It is curious that Ma would interject herself so personally into a feud that has been developing for years, at the expense of the health of all Californians. It’s no secret to central coast Democrats that there has been bad blood between progressives in the Santa Barbara and Ventura County Democratic establishments, and certain factions of labor allied with Pedro Nava and his friends. While the first battles began somewhat beforehand, the conflict came fully into the open when then Santa Barbara city councilman Das Williams challenged Pedro Nava’s wife Susan Jordan for AD35. Local progressive Democrats (including myself and Santa Barbara Dem Chair Daraka Larimore-Hall) and several labor unions quickly rallied around the more progressive Williams, while more conservative Tri-Counties Central Labor Council President Marilyn Valenzuela and her allies–including Jason Hodge–rallied behind Jordan. Mr. Williams won decisively. Since then, Pedro Nava has gone on a vendetta against local Democrats, endorsing and doing robocalls for DTS candidates against the endorsements of the Santa Barbara and Ventura County Democratic Parties. When I ran for Party Chair in Ventura County two years ago, Ms. Valenzuela and Mr. Hodge used every piece of leverage in their power to oppose me and the progressive faction, ultimately defeating me by one vote, but were unable to prevent a majority of the Executive Board from falling into progressive hands, including my own election as 1st Vice Chair.

Now, with Mr. Hodge running as a centrist against the more progressive Hannah-Beth Jackson, the feuding battle lines have deepened. Hannah-Beth Jackson won the pre-endorsement vote with approximately 74% against Mr. Hodge; nearly every grassroots vote went to Jackson, but votes from a single Dem club controlled by Ms. Valenzuela gave Hodge almost the entirety of his 26% after an aggressive dues-free membership drive to influence the process.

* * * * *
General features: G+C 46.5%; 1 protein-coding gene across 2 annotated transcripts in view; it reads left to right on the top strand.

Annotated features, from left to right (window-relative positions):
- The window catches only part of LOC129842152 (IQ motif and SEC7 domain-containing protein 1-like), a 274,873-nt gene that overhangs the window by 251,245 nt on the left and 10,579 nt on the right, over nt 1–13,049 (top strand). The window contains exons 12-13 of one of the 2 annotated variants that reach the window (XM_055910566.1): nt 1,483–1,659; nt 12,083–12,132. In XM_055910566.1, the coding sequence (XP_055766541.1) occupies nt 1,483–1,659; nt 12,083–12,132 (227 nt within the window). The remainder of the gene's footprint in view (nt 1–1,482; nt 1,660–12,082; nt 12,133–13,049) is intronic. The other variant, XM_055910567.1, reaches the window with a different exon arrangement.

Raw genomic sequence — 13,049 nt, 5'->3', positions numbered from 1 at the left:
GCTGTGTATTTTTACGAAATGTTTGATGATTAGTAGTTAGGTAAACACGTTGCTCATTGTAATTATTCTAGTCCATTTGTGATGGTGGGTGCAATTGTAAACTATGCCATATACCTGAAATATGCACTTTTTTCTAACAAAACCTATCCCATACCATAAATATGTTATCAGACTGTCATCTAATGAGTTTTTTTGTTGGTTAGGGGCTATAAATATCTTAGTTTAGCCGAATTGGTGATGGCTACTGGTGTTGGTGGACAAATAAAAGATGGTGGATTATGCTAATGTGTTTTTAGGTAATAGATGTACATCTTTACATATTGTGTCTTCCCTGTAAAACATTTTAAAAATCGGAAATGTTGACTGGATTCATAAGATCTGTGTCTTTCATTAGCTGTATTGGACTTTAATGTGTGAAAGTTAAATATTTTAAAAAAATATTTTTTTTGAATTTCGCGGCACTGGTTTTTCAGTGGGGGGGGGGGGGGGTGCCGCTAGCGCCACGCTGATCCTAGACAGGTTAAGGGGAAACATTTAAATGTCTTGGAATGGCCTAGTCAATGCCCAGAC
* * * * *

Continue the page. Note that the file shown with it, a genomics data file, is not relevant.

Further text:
It is into this hornet’s nest that Fiona Ma has voluntarily walked for her new husband. Fiona’s defense of her vote is that it would create a burdensome new regulatory step:

“After numerous meetings with many stakeholders and educating myself on the list of chemicals in question, I ultimately agreed with the Analysis by the Environment/Safety and Toxic Committee that said: ‘AB 1176 replaces the interdepartmental pesticide   prioritization process initiated in 2004 by DPR (Department of Pesticide Regulations) with the Office of Environmental Health and Hazards Assessment and the Air  Resources Board. This time consuming, unnecessary step would require significant staffing increases for all three agencies, especially for OEHHA and DPR to review pesticides that do not need or merit this review.'” [Emphasis added]